Oliver Bulleid was the Chief Mechanical Engineer of the Southern Railway (SR) from 1937 until Nationalisation (British Railways) in 1948. He was a visionary in steam  locomotive engineering, incorporating many novel features in his designs. Probably his most famous among the latter were his 'Pacific' (4-6-2) locomotives used to head major Southern Railway and British Railways Southern Region (BRSR) expresses.

In the 1940’s Bullied’s ‘Pacifics’ - ‘Merchant Navy’ (‘MN)’ class (1941) and ‘West Country’ (‘WC’) and ‘Battle of Britain’ (‘BB’) classes (1945-51) - appeared on the SR and later, the BRSR.

The first, ‘MN’ class No.21C1 Channel Packet, left Eastleigh Works in 1941 liveried in her regal SR malachite green, and engulfed in her air-smoothed casing. The ‘Pacifics’ were numbered with a 21C prefix, a continental representation of wheel arrangement - the number of axles on the front bogie was denoted by a '2', followed by a '1' for the number of axles on the rear pony truck, the six driving wheels being represented by the letter 'C'. The final number was that of the locomotive, No.1 in the case of Channel Packet. Another twenty-nine ‘MN’ class members were built, the final one, No. 35030 Elder Dempster Lines, in BR days, 1949 (hence the BR numbering). This class was designed, principally, to operate the heavy expresses to the West and the prestigious Continental Boat Trains. Around ten members of the ‘MN’ class survived the scrap yard whilst another, No.35029 Ellerman Lines, is a sectioned exhibit at the National Railway Museum in York. Because the class was designed to haul the heavy boat trains, at the behest of one of the shipping line owners, they were named after shipping lines.

The ‘West Country’ and ‘Battle of Britain’ classes were scaled down versions of the ‘MN’ class, identical, mechanically, and known as the ‘Light Pacifics’. They were also known, affectionately, as ‘Spam Cans’. The ‘WC’ locomotives were named after cities, towns and tourist spots in south-west England. The ‘BB’ class carried wartime commemorative names of RAF squadrons, predominantly from the Battle of Britain. The first, light ‘Pacific’ No.21C101, Exeter was built in May 1945 with a further one hundred and nine examples following  by 1951.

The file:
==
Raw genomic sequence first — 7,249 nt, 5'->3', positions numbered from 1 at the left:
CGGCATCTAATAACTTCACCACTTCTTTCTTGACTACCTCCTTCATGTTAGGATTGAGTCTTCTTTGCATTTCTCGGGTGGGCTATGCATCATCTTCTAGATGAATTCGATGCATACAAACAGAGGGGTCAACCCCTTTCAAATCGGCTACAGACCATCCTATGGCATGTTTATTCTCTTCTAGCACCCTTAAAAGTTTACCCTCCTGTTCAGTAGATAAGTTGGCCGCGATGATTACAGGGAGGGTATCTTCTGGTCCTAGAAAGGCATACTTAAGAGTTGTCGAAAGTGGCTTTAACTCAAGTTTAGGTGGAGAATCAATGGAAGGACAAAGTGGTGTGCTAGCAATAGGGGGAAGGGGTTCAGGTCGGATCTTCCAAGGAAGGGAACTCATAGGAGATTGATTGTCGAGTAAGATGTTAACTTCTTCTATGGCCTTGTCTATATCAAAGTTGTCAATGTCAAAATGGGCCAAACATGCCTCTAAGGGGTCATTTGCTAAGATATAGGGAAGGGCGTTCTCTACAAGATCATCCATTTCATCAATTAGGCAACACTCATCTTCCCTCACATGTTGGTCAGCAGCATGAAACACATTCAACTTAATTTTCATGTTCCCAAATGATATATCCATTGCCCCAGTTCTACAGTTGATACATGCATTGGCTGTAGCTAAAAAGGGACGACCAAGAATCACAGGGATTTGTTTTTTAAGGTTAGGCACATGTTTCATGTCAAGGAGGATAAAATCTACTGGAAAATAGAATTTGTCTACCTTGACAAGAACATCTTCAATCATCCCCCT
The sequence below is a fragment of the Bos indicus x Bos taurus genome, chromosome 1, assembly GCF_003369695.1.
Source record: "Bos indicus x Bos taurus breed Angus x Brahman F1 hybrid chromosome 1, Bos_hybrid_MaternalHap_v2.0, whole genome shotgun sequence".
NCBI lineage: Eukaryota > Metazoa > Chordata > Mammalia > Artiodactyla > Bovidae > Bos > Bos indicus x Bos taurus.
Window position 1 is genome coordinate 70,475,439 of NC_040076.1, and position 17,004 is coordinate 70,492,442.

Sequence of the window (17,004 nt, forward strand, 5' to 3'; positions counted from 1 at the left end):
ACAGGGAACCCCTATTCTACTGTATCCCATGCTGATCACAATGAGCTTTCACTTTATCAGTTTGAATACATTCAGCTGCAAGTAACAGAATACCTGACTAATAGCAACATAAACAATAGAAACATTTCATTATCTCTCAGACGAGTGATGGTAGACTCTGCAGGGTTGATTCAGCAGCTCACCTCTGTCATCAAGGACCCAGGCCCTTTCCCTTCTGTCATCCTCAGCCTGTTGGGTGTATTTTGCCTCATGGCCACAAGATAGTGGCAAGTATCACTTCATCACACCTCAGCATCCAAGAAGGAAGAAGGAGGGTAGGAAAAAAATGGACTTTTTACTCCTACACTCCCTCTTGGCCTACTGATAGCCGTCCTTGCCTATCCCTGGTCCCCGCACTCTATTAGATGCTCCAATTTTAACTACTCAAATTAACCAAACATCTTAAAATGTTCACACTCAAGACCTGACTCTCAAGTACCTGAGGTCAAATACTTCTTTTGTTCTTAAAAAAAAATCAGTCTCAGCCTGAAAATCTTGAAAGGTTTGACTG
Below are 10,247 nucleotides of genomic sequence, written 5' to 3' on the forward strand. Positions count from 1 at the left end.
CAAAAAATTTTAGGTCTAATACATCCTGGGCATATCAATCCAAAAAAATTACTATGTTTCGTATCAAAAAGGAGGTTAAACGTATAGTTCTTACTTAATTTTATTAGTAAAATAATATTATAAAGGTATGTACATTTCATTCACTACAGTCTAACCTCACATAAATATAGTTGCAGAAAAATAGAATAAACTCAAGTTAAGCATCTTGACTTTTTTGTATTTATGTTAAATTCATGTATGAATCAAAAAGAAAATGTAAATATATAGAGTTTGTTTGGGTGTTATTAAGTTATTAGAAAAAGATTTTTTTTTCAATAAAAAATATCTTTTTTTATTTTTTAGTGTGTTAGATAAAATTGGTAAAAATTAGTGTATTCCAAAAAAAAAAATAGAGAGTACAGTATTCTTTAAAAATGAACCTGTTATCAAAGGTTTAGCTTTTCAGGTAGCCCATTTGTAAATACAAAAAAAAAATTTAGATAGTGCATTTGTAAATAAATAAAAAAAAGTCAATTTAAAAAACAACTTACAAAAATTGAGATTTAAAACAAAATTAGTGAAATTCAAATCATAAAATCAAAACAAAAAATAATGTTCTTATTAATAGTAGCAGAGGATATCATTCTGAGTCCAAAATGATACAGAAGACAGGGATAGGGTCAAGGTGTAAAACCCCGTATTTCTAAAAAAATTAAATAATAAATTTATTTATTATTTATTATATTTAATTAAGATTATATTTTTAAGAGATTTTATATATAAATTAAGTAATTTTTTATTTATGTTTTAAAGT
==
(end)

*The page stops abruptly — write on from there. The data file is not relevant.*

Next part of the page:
The first picture shows a 400-piece puzzle from K.G. Games. The jigsaw features a re-built Bulleid ‘Merchant Navy’ class 4-6-2,  No.35030 Elder Dempster Lines, a typical locomotive used to haul the famous Atlantic Coast Express (ACE). This class followed on from 4-6-0 types such as ‘King Arthur’ and ‘Lord Nelson’ class examples. ‘Schools’ class 4-4-0’s were also used occasionally. The motif on the tender is the later BR totem design (from c1956).

Picture number two features another Bulleid 'Pacific' heading the famous 'Golden Arrow' express. The latter ran from London Victoria to Dover and was an all Pullman luxury service originally. The motif on the tender is the early BR 'cycling lion' type (1948-1956). The jigsaw is a 35-piece example, in wood, from Victory.

Tuesday, 11 March 2014

Six Postcard Size Jigsaws

For this post, 11th March 2014, I am using photographs of six small puzzles from a respected British manufacturer. 

A.V.N. Jones & Co. Ltd., made excellent wooden jigsaw puzzles from their London base in the 1920’s and 1930’s. Among them was a series of ‘six-in-one’ puzzles where six, postcard size jigsaws were marketed in a single box. I have one of this series featuring six steam trains in my collection from illustrations by G. R Micklewright, other series featured wild animals and ships. 

The six jigsaws above from left to right and top to bottom feature locomotives as follows :- LMS 'Royal Scot' class 4-6-0 No 6137 Vesta; LNER 'A1' class 4-6-2 No.2547 Doncaster; SR 'Lord Nelson' class 4-6-0 No.850 Lord Nelson; LNER 'A1' class 4-6-2 No.2580 Shotover; L&MR Rocket; GWR 'King' class 4-6-0 No.6000 King George V. They are a superb set of puzzles each of approximately 30 pieces.

Friday, 7 February 2014

(The) Queen of Scots

Today's post, 7th February 2014, comprises two photographs of jigsaws both featuring the famous and prestigious Pullman Car passenger service, '(The) Queen of Scots'. The service originated in 1928 and ran from London Kings Cross to Glasgow Queen Street, via Leeds and Harrogate, on the London & North Eastern Railway (LNER). A headboard 'Queen of Scots' was added to the front of the locomotive four years later* and the train reduced in size to seven cars. In the early days locomotives were changed at Leeds;  'C1' or 'D11' class 4-4-0 types of Henry Ivatt and John Robinson respectively, were used on the express. 'The Queen of Scots' headboard* (with the definite article) was introduced after the war in 1949. The Pullman service then ran from Kings Cross to Glasgow Queen Street, via Leeds and Edinburgh Waverley hauled by Gresley 'A1', 'A3' and 'A4' class locomotives and later, Peppercorn 'A1' and 'A2' types. The service was terminated in 1964.